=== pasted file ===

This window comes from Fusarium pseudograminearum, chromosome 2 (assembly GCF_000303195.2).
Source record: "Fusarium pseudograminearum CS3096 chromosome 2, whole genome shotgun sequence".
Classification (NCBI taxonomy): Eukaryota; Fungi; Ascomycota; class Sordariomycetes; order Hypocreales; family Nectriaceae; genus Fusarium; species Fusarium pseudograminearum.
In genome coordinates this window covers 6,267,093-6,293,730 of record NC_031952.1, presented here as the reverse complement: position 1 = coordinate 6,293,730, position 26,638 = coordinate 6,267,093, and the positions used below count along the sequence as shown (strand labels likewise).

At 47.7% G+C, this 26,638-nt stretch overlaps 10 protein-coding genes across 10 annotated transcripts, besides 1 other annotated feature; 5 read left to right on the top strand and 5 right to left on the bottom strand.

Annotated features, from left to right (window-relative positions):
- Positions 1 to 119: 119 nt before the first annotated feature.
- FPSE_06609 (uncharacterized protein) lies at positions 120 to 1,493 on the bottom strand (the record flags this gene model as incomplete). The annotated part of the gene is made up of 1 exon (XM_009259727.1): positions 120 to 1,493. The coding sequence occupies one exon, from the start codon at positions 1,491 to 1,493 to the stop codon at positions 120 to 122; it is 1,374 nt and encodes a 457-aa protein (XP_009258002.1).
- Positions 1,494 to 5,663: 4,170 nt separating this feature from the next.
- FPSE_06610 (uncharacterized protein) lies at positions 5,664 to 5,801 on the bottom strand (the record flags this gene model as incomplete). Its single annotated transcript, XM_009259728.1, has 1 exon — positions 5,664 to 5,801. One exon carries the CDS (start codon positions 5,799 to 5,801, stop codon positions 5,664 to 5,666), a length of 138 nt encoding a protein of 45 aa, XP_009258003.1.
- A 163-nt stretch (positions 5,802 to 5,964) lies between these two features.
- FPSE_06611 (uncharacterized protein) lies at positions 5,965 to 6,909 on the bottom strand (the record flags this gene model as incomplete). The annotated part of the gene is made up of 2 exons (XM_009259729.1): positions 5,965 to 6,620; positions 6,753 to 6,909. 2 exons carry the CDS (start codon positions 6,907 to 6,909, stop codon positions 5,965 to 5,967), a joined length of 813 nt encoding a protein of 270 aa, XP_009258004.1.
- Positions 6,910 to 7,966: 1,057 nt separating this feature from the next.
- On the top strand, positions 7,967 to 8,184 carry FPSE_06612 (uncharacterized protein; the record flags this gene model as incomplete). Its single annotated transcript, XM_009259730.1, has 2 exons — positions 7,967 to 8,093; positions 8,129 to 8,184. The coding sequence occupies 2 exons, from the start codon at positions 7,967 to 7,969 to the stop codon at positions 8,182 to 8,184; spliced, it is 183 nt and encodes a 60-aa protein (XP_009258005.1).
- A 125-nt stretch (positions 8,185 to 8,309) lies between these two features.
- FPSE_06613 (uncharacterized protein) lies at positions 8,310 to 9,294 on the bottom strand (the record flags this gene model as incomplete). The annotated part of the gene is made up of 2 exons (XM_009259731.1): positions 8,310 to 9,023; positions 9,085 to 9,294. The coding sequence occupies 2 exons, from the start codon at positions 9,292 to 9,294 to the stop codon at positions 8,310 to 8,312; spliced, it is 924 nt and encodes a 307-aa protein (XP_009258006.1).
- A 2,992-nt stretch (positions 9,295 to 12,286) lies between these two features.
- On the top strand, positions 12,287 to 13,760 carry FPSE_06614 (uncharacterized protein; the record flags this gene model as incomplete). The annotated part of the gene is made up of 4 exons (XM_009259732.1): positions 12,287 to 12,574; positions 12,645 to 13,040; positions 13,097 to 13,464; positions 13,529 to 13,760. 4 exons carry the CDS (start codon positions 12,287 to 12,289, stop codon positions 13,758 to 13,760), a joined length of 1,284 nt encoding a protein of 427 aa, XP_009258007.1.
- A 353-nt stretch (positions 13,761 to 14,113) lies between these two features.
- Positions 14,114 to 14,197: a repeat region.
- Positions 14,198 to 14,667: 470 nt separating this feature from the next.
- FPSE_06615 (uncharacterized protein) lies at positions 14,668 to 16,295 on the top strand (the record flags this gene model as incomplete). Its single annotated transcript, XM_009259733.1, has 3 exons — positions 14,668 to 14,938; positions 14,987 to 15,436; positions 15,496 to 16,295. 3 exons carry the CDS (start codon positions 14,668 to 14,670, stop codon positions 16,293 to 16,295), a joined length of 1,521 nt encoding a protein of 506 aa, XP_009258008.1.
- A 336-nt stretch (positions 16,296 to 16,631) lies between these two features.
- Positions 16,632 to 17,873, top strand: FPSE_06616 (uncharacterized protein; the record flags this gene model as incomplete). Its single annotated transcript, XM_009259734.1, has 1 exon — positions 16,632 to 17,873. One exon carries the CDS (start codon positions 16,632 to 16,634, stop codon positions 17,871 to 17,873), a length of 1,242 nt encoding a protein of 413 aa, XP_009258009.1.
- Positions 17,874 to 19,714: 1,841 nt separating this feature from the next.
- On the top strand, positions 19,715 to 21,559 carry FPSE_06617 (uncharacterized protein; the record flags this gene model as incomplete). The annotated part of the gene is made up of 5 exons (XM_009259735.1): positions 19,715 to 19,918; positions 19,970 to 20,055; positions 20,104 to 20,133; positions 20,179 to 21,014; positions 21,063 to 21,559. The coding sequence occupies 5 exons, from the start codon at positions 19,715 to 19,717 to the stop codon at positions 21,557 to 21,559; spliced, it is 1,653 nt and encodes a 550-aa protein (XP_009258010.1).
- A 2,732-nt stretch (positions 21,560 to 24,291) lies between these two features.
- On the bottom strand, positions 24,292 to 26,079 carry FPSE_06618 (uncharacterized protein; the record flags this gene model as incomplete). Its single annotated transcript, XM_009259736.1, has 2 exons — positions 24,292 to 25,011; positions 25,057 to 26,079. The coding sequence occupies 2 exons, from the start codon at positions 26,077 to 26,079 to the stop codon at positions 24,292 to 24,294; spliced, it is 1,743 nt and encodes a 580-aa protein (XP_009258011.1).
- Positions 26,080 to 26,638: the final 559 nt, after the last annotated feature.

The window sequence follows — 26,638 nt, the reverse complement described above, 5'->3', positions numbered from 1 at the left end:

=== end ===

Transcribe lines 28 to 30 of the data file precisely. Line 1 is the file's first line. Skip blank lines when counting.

- On the bottom strand, positions 24,292 to 26,079 carry FPSE_06618 (uncharacterized protein; the record flags this gene model as incomplete). Its single annotated transcript, XM_009259736.1, has 2 exons — positions 24,292 to 25,011; positions 25,057 to 26,079. The coding sequence occupies 2 exons, from the start codon at positions 26,077 to 26,079 to the stop codon at positions 24,292 to 24,294; spliced, it is 1,743 nt and encodes a 580-aa protein (XP_009258011.1).
- Positions 26,080 to 26,638: the final 559 nt, after the last annotated feature.

The window sequence follows — 26,638 nt, the reverse complement described above, 5'->3', positions numbered from 1 at the left end: